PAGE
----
These hypotheses are not "all-conclusive" in the sense that there exists a high probability of their acceptance. Cultural or cross-cultural research often produces contradicting results, and both culturally-contingent and universalist perspectives provide strong along with some supporting evidence. Nevertheless, the hypotheses have been styled and formulated in such a way that the probability of their being true can be judged as slightly higher than the probability of their not being true. In any case, in this type of research both confirmation and disconfirmation of a particular position are equally interesting, equally important, and represent an equally significant contribution to the body of knowledge.

Of the total responses received to the MLQ, the Hispanic cohort represents the dominate group and is very concentrated in cultural/ethnic and educational attributes. The results of the review of the relevant literature concerning Organizational Culture and the results of the MLQ administration suggest that most people want to do a good job and are willing to go the extra mile in the workplace when called upon, but there are some important personal considerations involved in the analysis as well that must be taken into account and Simon (2006) supported this assertion. Simon (2006) further posited that if the null hypothesis is not rejected, this does not lead to the conclusion that no association or differences exist, but instead that the analysis did not detect any association or difference between the variables or groups.

The two hypotheses/null hypotheses are important and relevant to the study in order to accomplish the objective of the study. The objective of the study was to determine the extent that a company's management failure to fully understand and appreciate its workers' unique culture is likely the extent to which the company's leadership style will be ineffective in achieving its organizational goals; hence the need to specifically include and measure unique culture attributes.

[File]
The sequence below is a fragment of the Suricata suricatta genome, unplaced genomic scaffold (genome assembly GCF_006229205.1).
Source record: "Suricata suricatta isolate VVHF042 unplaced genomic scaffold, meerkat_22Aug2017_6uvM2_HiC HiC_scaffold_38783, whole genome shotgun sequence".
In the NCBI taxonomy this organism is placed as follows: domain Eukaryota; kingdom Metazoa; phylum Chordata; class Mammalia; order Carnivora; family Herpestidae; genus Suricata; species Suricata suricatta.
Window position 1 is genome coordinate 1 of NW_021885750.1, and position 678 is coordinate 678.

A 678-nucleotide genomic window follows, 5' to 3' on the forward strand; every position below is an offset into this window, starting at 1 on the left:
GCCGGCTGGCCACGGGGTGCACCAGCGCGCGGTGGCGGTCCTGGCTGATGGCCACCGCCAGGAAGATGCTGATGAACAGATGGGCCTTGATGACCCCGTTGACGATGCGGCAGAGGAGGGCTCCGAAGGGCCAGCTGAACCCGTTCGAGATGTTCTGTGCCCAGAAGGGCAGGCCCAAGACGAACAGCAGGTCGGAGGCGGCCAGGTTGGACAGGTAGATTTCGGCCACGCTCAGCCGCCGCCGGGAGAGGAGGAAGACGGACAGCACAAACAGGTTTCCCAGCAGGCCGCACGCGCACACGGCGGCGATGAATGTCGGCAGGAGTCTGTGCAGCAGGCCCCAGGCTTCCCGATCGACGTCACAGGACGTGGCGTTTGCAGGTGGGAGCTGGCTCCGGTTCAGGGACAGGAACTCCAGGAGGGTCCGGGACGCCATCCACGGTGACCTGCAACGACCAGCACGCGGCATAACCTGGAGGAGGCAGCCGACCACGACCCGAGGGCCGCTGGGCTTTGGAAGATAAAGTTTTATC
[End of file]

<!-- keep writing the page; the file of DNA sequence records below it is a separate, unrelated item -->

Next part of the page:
Data gathered from the survey questionnaires has included demographics (Part I of the survey) such as gender, ethnicity, educational background, and employment and of the respondants. Exploratory testing indicated that participants tend to rate themselves higher on the MLQ scales than their followers' rating of them.

However, as the research involves comparisons of individuals' perceptions, rather than demonstrated behaviors, the data is considered to be an accurate representation of participants' ideas. Simon (2006) recommended that the researcher include a section on the data demographics such as explaining the age, gender, or relevant related information on the population.

Studies

As noted in the preceding chapter, this study used the MLQ instrument (copyright permission provided at Appendix ____) which is reproduced below together with an analysis of the responses received. Because the researcher used an established instrument, the instrument testing was not necessary (Sproull, 2004).

Based on the analysis of the statistical data derived from the survey instrument and an interpolation of the literature review findings, a synthesis and evaluative action plan is provided, followed by relevant recommendations and a summary of the chapter.